International Women’s Day

Before the start we look like ordinary women. A bit of chitchat about how we all have been and how cold it is. We chat, huddle close together to not feel the cold and admire each other’s new bikes and team kits. It’s the perfect picture of female companionship on International Women’s Day. Or so it seems if you didn’t look any closer.

Once the start gun has sounded we transform into 165 barbarians. We all try to get to the front of the peloton, regardless of what or who stands in the way. Solidarity? No way. We use our elbows, ride in each other’s way and push and pull with our bony hips. We all know that the roads in Drenthe are narrow and that, if you want to play a role in today’s race, you need to be up front. Pull or get dropped. But, with 165 women on a road which is only eight meters wide, being at the exact same spot is impossible.

So it’s war. Or a bitch fight, if you please, on International Women’s Day. A bitch fight at such high speeds that even the devil would back down. After barely two kilometres into the race the first victim is there. On an ordinary straight road where you would expect nothing to happen a few girls go down on the deck at a speed of 50km/h. The noise and the smell that it generates, amazes me every time again. Shattering carbon, popping tyres and burnt rubber. I brake and come to a standstill against the back of one of the girls on the ground (sorry for that). By clicking my foot out of the pedal as soon as possible and putting it on the ground, I avoid falling over.

Should I stop and help the bundle of screaming girls on the ground? No way. That’s not what we do, never. Not even on a day like this. Do they bleed? Wail like a banshee? Or just silently stay down in a fetal position? Bummer. It’s a relief they are on the ground and not us. As fast as I can I click my foot in the pedal again and ride towards the front of the peloton

And the wiggling, shuffling and pulling starts again because the Dieverbrug is approaching. That one is narrow and the turn before it is almost a U-turn. If you don’t ride all the way up front you have to brake. And you can be sure that some of us will go down on that bridge because that is what they always do. And yes, lo and behold, there’s one down. Bad luck for her. Bye bye.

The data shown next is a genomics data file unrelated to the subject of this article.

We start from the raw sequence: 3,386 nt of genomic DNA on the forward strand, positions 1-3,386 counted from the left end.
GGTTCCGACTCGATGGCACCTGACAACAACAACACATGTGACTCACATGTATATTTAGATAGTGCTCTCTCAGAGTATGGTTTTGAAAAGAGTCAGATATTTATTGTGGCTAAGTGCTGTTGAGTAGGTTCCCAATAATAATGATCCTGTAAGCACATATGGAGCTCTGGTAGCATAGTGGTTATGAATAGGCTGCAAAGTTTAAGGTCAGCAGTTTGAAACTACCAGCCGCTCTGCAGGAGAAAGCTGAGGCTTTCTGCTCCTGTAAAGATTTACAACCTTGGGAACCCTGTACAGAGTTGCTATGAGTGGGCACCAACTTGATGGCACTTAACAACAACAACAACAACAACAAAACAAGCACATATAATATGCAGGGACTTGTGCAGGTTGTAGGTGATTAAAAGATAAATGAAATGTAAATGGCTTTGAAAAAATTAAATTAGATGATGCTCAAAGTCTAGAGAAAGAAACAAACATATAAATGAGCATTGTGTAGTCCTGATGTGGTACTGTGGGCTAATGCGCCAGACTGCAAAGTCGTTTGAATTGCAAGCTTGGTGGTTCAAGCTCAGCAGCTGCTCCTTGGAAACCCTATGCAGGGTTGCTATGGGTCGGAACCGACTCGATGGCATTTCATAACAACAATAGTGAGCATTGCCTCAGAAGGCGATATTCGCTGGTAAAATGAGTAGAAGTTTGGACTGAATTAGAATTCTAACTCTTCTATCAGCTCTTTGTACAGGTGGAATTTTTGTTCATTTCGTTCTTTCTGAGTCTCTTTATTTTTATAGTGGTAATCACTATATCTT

We have to get on because we almost arrive at the cobbles of Dwingeloo. Same story. You’d better be at the front of the bunch because it’s narrow and you need to pass the section almost one at a time. It’s the ideal spot to attack. You are gone with a group before you know it when you increase your speed there. If you are too far off the back, you have to chase back and risk the fact to be caught up in a crash.

I don’t know about those cobbles but apparently they are so bumpy that some riders just fall off their bikes. And yes, there we go again. There’s one down, screaming like a pig in the middle of the cobbles. Is she in pain? I am so sorry. Yes really, I am but I can’t help it. Not now. We actually look the other way, seemingly unbothered by the girl on the ground crying. We have to move on.

After the cobbles the, now considerably smaller, peloton gets back together. This means that we ride on at a low pace until the next narrow section. Or a place where we have crosswinds that can result in echelons. Riding slowly means catching your breath. But it also means we are wriggling on the small stretch of road we all want to ride on. Female friendly quotes are prominent in this part of the race. The most eloquent and female-friendly one I heard on this International Women’s Day was a cried out loud “F*CK OFF, YOU C*NT”.

The scenario replays itself for several laps until we reach the finish after 140 kilometres and Chloe Hosking wins the sprint. Sport makes friends, or so they say. The sports fraternity, or sisterhood since it’s International Women’s Day after all? Haha, don’t make me laugh. We feel no mercy, have no pity. In our hearts we always want to be better, prettier and faster than the other. It’s not the men making our lives difficult. No, we do that ourselves with our sharp tongues. To me battling out in the open, is the best way. I prefer it over the shrewd and vicious ways snakes have. International Women’s Day and the Drentse 8 van Dwingeloo are the perfect example of what women do to each other.

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Translation: Procycling News / Tour de José

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